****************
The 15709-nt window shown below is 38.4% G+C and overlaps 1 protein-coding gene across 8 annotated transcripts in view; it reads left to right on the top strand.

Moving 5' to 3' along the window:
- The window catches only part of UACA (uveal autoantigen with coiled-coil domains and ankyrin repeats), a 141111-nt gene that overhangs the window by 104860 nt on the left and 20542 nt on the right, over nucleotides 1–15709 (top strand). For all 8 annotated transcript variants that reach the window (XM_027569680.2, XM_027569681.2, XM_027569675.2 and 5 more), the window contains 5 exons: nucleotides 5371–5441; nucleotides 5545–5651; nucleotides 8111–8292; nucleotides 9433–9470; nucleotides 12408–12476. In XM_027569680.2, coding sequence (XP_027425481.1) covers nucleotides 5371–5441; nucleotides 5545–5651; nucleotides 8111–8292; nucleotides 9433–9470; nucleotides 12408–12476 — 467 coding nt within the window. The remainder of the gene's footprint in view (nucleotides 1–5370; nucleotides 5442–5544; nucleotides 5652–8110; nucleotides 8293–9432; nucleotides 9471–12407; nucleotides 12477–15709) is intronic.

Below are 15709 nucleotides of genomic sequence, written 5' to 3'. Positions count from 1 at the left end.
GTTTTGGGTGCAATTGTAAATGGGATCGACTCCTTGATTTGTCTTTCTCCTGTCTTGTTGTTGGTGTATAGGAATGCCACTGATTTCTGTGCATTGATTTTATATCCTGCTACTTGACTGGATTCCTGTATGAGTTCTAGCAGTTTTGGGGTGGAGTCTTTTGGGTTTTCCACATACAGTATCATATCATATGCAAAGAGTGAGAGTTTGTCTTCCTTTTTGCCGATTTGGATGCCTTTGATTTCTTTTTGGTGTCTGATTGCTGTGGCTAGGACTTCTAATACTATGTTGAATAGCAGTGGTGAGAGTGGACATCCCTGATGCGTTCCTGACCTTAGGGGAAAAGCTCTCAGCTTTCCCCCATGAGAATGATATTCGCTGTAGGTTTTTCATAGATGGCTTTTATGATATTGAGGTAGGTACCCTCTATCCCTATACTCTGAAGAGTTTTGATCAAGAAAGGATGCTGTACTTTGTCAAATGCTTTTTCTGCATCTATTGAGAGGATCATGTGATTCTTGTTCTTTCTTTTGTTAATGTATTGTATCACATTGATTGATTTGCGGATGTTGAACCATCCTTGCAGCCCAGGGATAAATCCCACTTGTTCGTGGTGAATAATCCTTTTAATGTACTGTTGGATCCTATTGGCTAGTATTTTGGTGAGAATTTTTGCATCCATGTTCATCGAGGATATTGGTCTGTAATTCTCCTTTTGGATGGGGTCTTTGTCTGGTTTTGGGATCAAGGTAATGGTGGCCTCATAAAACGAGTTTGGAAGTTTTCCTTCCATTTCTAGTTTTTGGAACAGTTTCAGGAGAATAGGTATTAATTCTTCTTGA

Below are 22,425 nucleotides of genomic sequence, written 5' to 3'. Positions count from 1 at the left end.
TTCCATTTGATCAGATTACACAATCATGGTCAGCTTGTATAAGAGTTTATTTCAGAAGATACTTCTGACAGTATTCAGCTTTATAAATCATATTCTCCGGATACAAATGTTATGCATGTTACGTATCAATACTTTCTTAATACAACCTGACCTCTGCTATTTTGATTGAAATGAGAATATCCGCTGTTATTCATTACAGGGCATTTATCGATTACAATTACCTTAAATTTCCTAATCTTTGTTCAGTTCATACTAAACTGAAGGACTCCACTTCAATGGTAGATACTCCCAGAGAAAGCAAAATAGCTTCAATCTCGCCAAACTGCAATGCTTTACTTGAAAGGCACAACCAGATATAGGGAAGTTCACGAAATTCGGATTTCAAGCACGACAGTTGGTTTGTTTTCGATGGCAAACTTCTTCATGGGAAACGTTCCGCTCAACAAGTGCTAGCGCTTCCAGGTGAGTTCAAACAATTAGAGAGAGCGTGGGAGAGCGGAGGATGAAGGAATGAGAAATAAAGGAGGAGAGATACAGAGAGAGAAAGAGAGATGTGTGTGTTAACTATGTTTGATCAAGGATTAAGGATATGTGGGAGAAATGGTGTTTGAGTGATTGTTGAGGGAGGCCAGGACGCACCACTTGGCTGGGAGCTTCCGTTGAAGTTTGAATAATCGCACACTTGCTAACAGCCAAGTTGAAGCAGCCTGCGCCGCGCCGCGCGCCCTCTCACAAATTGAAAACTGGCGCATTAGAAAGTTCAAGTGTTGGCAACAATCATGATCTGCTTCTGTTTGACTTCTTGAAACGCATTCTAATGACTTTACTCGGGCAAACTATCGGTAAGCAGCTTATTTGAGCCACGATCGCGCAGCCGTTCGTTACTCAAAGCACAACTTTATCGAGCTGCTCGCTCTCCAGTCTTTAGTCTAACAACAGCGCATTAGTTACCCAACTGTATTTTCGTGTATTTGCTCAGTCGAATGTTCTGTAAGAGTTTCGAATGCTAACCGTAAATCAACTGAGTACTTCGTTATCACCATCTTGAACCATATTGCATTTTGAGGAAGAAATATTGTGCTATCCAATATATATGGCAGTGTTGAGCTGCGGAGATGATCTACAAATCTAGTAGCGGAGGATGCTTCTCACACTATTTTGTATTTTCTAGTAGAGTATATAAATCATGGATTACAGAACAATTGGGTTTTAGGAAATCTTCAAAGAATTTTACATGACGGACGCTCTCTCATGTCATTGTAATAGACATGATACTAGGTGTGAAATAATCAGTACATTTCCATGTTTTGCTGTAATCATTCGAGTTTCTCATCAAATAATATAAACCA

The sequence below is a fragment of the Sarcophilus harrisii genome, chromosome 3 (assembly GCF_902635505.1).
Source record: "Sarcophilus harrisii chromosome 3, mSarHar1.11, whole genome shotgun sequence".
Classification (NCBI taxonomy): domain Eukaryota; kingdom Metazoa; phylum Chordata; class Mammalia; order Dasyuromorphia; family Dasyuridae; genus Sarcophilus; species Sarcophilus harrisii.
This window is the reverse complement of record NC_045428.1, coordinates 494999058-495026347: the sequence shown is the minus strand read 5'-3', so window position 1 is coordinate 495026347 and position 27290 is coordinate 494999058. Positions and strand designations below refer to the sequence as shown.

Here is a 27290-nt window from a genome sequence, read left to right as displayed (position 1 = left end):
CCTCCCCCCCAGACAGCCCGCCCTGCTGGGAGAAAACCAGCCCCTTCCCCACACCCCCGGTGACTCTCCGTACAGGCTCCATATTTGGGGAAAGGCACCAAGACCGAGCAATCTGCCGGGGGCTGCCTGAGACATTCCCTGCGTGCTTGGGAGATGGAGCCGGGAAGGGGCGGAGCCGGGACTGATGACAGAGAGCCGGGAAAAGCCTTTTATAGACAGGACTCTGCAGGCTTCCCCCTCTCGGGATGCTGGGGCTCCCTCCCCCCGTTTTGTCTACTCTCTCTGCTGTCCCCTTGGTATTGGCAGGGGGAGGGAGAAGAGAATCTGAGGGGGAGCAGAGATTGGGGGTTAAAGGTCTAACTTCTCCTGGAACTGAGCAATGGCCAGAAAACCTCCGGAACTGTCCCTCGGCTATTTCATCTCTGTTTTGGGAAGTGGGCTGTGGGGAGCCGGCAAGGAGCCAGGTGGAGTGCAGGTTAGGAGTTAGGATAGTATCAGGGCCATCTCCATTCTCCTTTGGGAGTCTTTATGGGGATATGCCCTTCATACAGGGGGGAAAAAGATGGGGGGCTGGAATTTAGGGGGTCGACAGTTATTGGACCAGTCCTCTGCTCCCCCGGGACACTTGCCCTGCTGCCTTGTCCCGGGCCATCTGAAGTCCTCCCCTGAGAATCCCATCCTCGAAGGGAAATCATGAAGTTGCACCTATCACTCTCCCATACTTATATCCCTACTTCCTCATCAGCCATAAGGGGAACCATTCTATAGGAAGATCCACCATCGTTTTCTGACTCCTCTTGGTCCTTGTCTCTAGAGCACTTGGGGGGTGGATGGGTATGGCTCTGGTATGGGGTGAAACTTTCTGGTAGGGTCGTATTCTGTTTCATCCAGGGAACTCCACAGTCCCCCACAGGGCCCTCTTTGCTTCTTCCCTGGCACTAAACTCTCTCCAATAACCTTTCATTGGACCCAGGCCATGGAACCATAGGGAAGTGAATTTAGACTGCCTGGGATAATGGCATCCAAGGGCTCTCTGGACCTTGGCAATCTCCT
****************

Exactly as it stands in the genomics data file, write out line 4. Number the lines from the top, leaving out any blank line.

Below are 15709 nucleotides of genomic sequence, written 5' to 3'. Positions count from 1 at the left end.